Friday 9 October 2020

Changing Circumstances

 When you've basically done the same thing for more than 20 years, it can be easy to become just stuck in the rut. I have helped at Copycat / Computers4-u for more than two decades - all of this century - but that has now come to an end.

The decision to leave was mine, and I'm not going to go into my reasons, but now I am able to focus more clearly on what I want to do and how I want to do it.

One of the first of those things is to get back into creating websites and enjoying the process. This is something that I have slowly fallen behind in over the last three or four years and I need to bring my skills up to date.

My first attempt is with my own primary site I've found a nice template online - there's no shame in cheating a little - and modified it to suit my needs. I've created some new graphics and cut down the content dramatically for a more modern feel. The major changes are in design philosophy. This site is "responsive". In web terms, responsive means that the layout and organisation of the site responds to different screen sizes and devices. It works equally well on a mobile phone screen, a tablet, a laptop or a desktop and across all major platforms.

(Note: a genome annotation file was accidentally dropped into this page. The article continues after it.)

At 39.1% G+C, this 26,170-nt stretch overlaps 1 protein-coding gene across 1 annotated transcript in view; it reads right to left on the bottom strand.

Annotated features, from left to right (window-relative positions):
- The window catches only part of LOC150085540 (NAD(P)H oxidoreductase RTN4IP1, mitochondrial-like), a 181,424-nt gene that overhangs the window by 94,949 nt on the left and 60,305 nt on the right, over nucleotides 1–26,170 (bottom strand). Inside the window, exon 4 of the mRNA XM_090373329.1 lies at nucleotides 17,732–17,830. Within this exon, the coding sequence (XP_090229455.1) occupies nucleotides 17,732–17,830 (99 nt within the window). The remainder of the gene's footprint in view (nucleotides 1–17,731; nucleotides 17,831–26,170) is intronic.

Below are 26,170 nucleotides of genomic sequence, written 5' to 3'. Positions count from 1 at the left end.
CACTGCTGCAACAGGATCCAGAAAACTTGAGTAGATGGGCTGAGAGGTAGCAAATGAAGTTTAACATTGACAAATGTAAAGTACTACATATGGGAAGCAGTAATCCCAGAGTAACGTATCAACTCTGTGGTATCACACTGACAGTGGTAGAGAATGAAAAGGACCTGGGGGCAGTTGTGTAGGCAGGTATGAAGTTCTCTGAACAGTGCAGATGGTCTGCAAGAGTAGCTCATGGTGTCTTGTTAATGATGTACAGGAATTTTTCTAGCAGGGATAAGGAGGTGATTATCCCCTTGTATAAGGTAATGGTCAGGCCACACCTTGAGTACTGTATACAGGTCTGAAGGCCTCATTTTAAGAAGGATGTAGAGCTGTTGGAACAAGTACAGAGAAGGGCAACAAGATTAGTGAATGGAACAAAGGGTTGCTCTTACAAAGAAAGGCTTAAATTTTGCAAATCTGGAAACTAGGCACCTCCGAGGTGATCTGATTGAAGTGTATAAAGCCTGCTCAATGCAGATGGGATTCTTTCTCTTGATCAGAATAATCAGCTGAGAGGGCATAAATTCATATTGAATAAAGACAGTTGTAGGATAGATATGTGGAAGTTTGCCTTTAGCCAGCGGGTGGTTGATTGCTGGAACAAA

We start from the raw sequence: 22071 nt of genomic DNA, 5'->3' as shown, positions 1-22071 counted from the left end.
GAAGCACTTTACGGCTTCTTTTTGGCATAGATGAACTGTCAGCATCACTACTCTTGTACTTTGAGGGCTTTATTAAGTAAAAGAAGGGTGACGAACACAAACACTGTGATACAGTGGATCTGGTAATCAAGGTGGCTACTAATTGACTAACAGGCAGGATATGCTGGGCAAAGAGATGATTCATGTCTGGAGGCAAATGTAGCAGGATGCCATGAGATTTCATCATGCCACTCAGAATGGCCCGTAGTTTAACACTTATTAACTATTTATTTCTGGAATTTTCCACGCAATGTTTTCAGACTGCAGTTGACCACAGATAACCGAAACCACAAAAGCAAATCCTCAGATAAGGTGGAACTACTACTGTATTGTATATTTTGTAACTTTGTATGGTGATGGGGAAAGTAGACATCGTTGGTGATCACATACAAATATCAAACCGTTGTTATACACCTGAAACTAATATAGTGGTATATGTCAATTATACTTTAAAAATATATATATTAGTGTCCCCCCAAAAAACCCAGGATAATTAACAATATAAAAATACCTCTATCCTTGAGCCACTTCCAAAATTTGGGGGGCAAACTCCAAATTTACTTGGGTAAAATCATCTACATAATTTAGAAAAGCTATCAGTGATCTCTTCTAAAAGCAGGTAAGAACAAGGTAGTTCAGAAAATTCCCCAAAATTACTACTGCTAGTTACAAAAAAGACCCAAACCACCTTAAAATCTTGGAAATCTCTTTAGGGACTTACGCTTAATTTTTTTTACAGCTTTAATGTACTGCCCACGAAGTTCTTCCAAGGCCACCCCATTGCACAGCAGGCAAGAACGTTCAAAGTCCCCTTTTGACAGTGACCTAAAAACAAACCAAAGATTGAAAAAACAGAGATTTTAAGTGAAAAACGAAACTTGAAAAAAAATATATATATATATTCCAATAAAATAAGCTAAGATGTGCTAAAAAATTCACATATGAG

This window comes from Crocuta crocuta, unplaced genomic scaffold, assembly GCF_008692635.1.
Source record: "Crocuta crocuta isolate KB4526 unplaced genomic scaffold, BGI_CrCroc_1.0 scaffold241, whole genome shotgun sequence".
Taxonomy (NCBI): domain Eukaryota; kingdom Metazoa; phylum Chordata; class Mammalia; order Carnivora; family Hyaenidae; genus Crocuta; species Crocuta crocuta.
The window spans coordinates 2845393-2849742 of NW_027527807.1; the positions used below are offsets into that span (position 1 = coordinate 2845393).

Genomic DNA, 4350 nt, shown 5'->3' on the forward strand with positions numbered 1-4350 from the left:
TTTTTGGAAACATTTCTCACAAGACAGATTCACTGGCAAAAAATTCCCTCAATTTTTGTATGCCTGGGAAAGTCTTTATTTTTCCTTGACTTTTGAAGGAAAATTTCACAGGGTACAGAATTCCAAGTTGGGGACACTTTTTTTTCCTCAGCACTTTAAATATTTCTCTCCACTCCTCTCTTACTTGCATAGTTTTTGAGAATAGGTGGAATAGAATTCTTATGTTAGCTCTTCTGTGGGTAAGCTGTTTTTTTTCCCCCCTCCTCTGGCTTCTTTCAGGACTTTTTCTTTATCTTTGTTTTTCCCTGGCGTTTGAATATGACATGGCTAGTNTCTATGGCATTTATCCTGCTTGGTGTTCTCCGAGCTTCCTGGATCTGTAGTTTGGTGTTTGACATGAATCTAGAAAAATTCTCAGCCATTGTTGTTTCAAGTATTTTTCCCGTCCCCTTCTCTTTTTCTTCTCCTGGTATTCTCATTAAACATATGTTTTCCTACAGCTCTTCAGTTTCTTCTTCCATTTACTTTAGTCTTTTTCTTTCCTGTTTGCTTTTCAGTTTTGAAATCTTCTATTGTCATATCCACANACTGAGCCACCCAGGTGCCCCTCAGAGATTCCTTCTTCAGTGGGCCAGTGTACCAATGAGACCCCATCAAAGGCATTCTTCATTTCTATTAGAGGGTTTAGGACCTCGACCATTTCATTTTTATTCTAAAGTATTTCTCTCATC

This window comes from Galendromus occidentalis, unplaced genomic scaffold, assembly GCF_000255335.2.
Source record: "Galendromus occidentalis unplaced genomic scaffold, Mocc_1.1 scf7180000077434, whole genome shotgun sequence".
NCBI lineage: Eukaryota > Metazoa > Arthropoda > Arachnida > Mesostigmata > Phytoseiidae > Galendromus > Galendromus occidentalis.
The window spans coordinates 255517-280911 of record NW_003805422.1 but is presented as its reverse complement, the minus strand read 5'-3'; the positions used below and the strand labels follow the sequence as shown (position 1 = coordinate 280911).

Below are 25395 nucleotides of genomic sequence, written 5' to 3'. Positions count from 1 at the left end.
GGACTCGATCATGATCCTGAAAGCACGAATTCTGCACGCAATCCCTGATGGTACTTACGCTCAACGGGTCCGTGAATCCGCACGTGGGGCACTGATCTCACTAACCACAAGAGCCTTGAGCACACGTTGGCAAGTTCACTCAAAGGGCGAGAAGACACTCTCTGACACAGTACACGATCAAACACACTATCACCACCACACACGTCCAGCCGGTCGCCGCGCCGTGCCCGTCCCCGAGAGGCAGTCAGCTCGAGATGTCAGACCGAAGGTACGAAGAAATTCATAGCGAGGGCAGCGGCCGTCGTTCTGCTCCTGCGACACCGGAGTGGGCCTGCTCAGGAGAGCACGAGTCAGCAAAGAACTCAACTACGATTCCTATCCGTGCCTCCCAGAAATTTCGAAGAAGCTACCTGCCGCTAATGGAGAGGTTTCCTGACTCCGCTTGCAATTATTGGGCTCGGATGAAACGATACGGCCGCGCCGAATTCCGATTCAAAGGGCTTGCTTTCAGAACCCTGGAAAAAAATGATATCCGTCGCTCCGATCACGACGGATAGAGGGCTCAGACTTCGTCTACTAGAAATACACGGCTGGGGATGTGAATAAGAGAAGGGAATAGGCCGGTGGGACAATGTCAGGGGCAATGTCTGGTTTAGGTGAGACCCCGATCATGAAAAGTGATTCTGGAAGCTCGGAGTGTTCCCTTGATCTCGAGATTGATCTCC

Expect more like this to follow in the future, as I do appear to have been bitten by the design bug once more.

Sunday 28 June 2020

Out of Lock-down

There are some experiences that, perhaps, one would hope to never have to go through. As an island community, the Isle of Man has come through the COVID-19 pandemic better than many other places. Any island nation has the option - as we did here - to close the border and then tackle the pathogen on our own terms. This is a process that has worked for our island and several other places around the world.

It can be easy to criticise the political and governmental structure with the power of hindsight, but I have to say, not without a little reluctance from force of habit, that our government did as well as one could expect when difficult circumstances were changing and developing rapidly. They didn't get everything right and that's actually okay. No-one can, or should, expect a perfect response during such a crisis and there will always be mistakes made as the information available changes.